ReproflexologyTM (Reproductive Reflexology) is a specialist form of integrative medicine that uses medical testing to measure efficacy and outcomes of treatment, alongside the most longed-for result of having a baby. It aims to help couples achieve conception naturally, but if this is not possible due to the complexity of their reproductive health issues, then it is used to support all forms of assisted conception. It is preferable that both parties attend an initial consultation, which helps the practitioner to assess their individual circumstances and plan their treatment. Treatment plans look at addressing any underlying causal factors that might be affecting fertility for both men and women. We also look at diet, nutrition and lifestyle as these can all be influencing factors. For women, this means ensuring that each stage of their menstrual cycle is functioning as effectively as possible. When working with men we use semen analysis to assess and measure progress and effectiveness of treatment, and aim to treat any underlying conditions that may be affecting sperm volume (numbers), motility (ability to swim) and morphology (formation). So how effective is ReproflexologyTM as a form of treatment? There is much anecdotal evidence that supports its use but we want to offer more than that. In 2011, we formed the Association of Reproductive Reflexologists and one of the things this allowed us to do was to carry out a small data collection study of 180 cases. We found that 68% of couples conceived when using ReproflexologyTM as part of their fertility journey, typically alongside IVF. This compares with success rates of only 30% for those undertaking IVF alone.Even though this is a relatively small sample, the results of our study support our firm belief that ReproflexologyTM is an effective form of fertility treatment.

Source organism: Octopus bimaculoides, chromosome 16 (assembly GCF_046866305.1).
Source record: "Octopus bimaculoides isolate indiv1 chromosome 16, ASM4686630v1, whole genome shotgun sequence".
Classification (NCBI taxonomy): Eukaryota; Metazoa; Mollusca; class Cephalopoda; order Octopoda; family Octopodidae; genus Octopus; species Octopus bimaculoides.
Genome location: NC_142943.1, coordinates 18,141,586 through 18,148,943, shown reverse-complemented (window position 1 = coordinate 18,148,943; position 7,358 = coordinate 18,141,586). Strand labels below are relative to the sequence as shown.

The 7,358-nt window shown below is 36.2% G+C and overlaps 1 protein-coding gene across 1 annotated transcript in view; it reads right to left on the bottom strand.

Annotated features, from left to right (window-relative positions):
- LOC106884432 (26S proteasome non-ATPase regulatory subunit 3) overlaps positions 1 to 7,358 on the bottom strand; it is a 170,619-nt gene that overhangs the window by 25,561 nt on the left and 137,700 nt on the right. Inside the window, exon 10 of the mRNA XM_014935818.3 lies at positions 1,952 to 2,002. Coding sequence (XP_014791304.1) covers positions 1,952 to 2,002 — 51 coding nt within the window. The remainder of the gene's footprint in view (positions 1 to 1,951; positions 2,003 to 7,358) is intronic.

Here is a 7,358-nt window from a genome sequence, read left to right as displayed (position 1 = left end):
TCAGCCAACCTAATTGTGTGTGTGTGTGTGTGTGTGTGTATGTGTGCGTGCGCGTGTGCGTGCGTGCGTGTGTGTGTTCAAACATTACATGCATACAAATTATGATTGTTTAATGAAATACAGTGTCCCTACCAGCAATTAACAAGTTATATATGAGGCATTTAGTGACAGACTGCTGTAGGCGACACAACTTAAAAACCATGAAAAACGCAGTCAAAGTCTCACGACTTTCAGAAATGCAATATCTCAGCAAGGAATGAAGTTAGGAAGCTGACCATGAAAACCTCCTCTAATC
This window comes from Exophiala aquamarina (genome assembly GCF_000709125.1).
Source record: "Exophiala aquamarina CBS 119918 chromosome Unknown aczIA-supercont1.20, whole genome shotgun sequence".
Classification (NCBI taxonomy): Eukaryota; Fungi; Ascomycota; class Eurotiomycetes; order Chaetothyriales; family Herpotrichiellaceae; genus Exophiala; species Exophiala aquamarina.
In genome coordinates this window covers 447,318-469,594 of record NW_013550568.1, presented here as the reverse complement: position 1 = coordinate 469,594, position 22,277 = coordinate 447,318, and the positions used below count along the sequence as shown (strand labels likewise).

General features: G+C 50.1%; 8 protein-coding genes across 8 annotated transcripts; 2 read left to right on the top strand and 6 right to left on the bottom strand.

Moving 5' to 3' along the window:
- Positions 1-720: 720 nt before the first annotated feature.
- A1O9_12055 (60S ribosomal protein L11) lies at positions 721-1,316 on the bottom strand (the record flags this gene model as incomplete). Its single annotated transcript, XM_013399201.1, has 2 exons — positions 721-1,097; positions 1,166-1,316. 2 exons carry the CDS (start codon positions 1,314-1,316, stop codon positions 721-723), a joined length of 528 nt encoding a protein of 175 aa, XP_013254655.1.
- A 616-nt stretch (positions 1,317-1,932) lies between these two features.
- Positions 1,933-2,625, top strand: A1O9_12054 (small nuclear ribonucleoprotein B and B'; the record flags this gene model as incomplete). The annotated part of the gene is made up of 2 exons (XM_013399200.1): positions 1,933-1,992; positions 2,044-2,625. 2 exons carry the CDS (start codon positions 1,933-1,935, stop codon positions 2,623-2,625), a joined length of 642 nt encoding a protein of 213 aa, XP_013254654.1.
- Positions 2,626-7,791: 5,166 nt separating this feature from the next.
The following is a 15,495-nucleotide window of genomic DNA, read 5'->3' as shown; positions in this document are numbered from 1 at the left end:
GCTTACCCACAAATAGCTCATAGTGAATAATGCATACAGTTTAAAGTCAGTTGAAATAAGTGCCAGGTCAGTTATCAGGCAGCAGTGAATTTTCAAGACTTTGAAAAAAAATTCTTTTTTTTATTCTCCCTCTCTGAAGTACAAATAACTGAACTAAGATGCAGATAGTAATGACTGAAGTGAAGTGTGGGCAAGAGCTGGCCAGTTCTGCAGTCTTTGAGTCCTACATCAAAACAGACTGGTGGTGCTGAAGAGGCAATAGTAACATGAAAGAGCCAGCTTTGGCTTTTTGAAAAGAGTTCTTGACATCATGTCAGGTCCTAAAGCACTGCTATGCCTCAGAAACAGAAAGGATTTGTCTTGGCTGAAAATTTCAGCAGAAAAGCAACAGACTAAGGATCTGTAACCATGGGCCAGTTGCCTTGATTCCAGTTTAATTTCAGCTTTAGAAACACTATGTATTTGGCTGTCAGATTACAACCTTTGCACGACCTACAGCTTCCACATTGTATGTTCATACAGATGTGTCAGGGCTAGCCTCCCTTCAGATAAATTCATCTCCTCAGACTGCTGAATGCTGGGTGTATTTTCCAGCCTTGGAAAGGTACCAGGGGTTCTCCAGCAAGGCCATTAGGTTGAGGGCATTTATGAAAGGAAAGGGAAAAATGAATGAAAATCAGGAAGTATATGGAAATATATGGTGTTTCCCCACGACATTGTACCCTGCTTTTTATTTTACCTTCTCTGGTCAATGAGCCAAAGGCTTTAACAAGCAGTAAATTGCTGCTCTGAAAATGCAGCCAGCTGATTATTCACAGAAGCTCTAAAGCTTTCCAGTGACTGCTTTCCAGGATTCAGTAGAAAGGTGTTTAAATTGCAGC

Success stories from some reflexology practitioners include:
- A couple trying to conceive for 4½ years conceived after three treatments.
- A couple trying to conceive for 6 years, with three failed attempts at IVF, conceived after fourteen treatments and now have a baby girl.
- A couple trying for 4 years had two miscarriages, four failed IVF treatments and testing done all over the world offering no conclusion. After 3 reflexology treatments they were pregnant.
- Two clients both with repeated miscarriages fell pregnant after 3 months of treatment which both resulted in live births.
- After trying to conceive for several years, a client was told that she had a 1% chance of conceiving naturally due to egg quality. She fell pregnant after approximately 8 reflexology treatments.
If you choose to use this as a form of treatment to support your fertility, it is important to find someone who is appropriately trained. You will find a list of trained practitioners at www.reproductivereflexologists.co.uk. Further information about how reflexology can support you in conceiving is available in Barbara Scott’s newly published book, ‘Reflexology for Fertility’ and at www.serennaturalfertility.co.uk.
Barbara Scott trained with Nicola Hall of the Bayly School of Reflexology and she is a member of The British Reflexology Association, The Association of Reflexologists, The Federation of Holistic Therapists, and is now Chair of The Association of Reproductive Reflexologists. She has been in practice for over 20 years. She lives in Wales. Toddle About does not recommend or promote reflexology as a treatment. The opinions shared in this article are those of the author alone and are not endorsed by Toddle About. We hope it makes for an interesting read however!